If it's July, it must be time for "Portfolios of the (Semi-) Rich and Clueless," our annual peek inside the bank and brokerage accounts of Maryland's elected officials in Washington.
Each spring members of Congress must disclose the nature and rough value of their investments and borrowings. Aside from their prurient allure - catering to what financial scribe Allan Sloan used to call the "financial voyeur" in us all - the forms shed light on the fiscal talent of the people managing a $2.5 trillion federal budget.
Not surprisingly, members of Congress manage their personal finances about as well as they run the country. That is to say, sometimes they mark successes, and sometimes they make mistakes. And sometimes they really mess up.
The latest disclosures, posted online by Political Money Line, cover 2005, which was a pretty good year for the stock market and a good year for our contestants.
Nobody matched - or probably ever will match - the exquisitely infelicitous timing of Sen. Barbara A. Mikulski, who loaded up on technology stocks in March 2000, the tiptop of the bubble, and dumped stocks in October 2002, the rock bottom of the bear market.
In fact, Mikulski had a good 2005. In January and March she sank between $1,000 and $15,000 into each of two international stock funds, which proved to be the best-performing equity class of the year.
Since then Mikulski's stake in T. Rowe Price's Spectrum International Fund is up 25 percent, and her piece of Dodge & Cox's International Stock Fund is up 22 percent. (Because she and other members of Congress owned investments discussed here at the end of last year, I'm assuming they still do. If they subsequently sold, they may have missed some of this year's returns.)
She also bought T. Rowe Price's Mid-Cap Value Fund, which has returned 16 percent. The investments she discarded to buy those funds - a health technology fund, a municipal bond fund and a small-cap stock fund, haven't done nearly as well.
She owned several other Price funds, including between $15,000 and $50,000 of its Real Estate fund, which has delivered 31 percent since the beginning of 2005. She also had between $50,000 and $100,000 in a bank certificate of deposit. The rate and term weren't disclosed, so we can't tell how well or whether she played the recent rise in interest rates.
While Mikulski is partial to T. Rowe Price, Rep. C. A. "Dutch" Ruppersberger, of Baltimore County, likes another Baltimore firm, Legg Mason.
He had between $100,000 and $250,000 in Legg Mason's Value Trust, run by the famous Bill Miller, which has beaten the S&P; 500 15 years in a row but which is about even since the beginning of last year. (Another Value Trust investor is Rep. Steny H. Hoyer, of Southern Maryland, who owned an even bigger piece: between $250,000 and $500,000 worth.)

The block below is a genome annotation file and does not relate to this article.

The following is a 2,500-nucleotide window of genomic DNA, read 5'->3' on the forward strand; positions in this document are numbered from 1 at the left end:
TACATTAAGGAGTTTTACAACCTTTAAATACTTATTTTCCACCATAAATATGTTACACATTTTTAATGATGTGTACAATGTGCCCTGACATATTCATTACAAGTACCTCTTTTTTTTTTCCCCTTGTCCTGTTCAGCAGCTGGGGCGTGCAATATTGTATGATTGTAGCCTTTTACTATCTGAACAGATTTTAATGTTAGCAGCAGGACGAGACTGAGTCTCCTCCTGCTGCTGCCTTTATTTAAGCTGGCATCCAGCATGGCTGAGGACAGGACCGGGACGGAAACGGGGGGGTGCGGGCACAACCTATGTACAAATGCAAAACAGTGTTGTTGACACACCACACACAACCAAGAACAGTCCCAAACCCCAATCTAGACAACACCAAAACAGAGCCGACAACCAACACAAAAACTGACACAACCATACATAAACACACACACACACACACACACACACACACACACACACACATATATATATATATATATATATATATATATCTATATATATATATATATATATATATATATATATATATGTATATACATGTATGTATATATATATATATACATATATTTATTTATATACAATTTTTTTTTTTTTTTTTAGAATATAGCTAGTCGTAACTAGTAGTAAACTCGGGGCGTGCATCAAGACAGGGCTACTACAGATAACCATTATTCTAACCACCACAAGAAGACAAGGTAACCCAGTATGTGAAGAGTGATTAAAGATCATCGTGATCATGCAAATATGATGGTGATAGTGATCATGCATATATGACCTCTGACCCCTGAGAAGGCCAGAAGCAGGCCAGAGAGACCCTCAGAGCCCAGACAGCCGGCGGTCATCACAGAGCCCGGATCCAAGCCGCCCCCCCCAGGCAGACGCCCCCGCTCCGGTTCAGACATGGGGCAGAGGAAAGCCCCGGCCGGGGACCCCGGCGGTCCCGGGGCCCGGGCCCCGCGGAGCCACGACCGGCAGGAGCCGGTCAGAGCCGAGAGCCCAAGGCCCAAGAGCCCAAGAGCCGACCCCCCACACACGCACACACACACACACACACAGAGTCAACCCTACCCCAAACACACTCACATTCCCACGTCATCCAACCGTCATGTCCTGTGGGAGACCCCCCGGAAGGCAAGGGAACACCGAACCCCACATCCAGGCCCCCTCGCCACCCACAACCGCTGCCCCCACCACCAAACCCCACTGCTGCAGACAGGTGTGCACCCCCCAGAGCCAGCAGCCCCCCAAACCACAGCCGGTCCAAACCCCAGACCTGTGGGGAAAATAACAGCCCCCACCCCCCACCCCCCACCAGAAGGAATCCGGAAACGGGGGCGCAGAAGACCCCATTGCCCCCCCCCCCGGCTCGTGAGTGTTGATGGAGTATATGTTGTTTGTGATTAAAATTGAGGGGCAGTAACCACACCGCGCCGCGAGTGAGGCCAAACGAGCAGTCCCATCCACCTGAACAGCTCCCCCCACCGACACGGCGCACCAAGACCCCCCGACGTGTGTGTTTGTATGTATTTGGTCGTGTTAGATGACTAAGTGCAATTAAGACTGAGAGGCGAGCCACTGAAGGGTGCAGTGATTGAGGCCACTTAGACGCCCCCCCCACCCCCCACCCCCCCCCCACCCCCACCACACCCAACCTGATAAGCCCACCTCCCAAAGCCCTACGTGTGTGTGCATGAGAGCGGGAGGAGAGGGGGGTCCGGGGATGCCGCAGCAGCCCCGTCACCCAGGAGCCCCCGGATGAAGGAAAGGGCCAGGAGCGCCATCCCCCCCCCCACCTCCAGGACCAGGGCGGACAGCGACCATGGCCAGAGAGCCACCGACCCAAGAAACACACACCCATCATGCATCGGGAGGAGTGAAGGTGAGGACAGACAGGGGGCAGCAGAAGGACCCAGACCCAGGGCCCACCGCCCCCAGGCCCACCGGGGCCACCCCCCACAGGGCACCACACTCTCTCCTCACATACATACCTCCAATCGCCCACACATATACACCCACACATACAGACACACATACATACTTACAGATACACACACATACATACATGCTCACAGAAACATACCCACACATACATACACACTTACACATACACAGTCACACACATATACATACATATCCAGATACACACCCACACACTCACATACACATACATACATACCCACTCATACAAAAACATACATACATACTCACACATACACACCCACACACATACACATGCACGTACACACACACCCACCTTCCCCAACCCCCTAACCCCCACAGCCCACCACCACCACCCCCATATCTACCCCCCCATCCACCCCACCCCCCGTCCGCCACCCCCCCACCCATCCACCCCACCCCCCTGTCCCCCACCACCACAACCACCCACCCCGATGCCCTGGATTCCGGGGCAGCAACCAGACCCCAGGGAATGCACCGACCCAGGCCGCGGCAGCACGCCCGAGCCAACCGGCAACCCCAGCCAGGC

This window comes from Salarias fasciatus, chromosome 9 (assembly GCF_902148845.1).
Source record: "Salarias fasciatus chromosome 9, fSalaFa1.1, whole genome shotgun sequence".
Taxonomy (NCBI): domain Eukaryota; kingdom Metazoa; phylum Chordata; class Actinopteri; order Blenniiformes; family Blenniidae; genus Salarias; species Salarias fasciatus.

Ruppersberger had between $250,000 and $500,000 in Legg Mason's Special Investment Trust, a mid-cap fund that has delivered only 6 percent since the start of last year.
He probably made up for it, however, through ownership in an asset class that has been even hotter than international stocks: Ocean City real estate. Ruppersberger's rental property there was worth between $250,000 and $500,000 at the end of the year and delivered between $5,000 and $15,000 in income, the filings show.
Rep. Roscoe G. Bartlett, of Western Maryland, kept his grip on the most fabulous asset of all last year: precious metals.
A year ago he listed metals worth between $50,000 and $100,000. At the end of 2005 the stake's value was up to between $100,000 and $250,000. And no wonder. Between the start of last year and May, gold rose by two-thirds and silver doubled, although each has fallen recently. Platinum, if he owns any, rose by "only" half. His unspecified Putnam bond fund, bought in March 2005, probably didn't do so well.
Few Maryland congressmen made money on the balloon in energy prices.
One exception was Rep. Chris Van Hollen of Montgomery County. He owned Exxon Mobil stock worth between $1,000 and $5,000, which has returned 25 percent since early 2005. His shares of pharmaceutical giant Pfizer have lost 9 percent since then, however.
At least one member of Congress appears to have spruced up his portfolio for campaign purposes. As public unhappiness rose in March against Baltimore Gas and Electric and its parent, Constellation Energy, Baltimore's Benjamin L. Cardin jettisoned Constellation stock worth $2,716. Then he let everybody know by listing the sale on his disclosure, even though it doesn't have to be reported until next year.
Cardin, who's running for the Democratic nomination to replace retiring Sen. Paul S. Sarbanes, told The Sun's Gwyneth Shaw two weeks ago that he inherited the stock from his father.
Speaking of Sarbanes, he wins again in the category of most boring portfolio. The guy owns zero individual stocks and one yawner mutual fund. (TIAA-CREF Managed Allocation; return since the start of 2005: 7 percent.) Aside from his house, most of his net worth is in savings accounts and a life insurance policy.
That makes for sound policy deliberation; fewer stock holdings means fewer potential conflicts of interest to taint a senator's vote. But it's tough on financial voyeurs.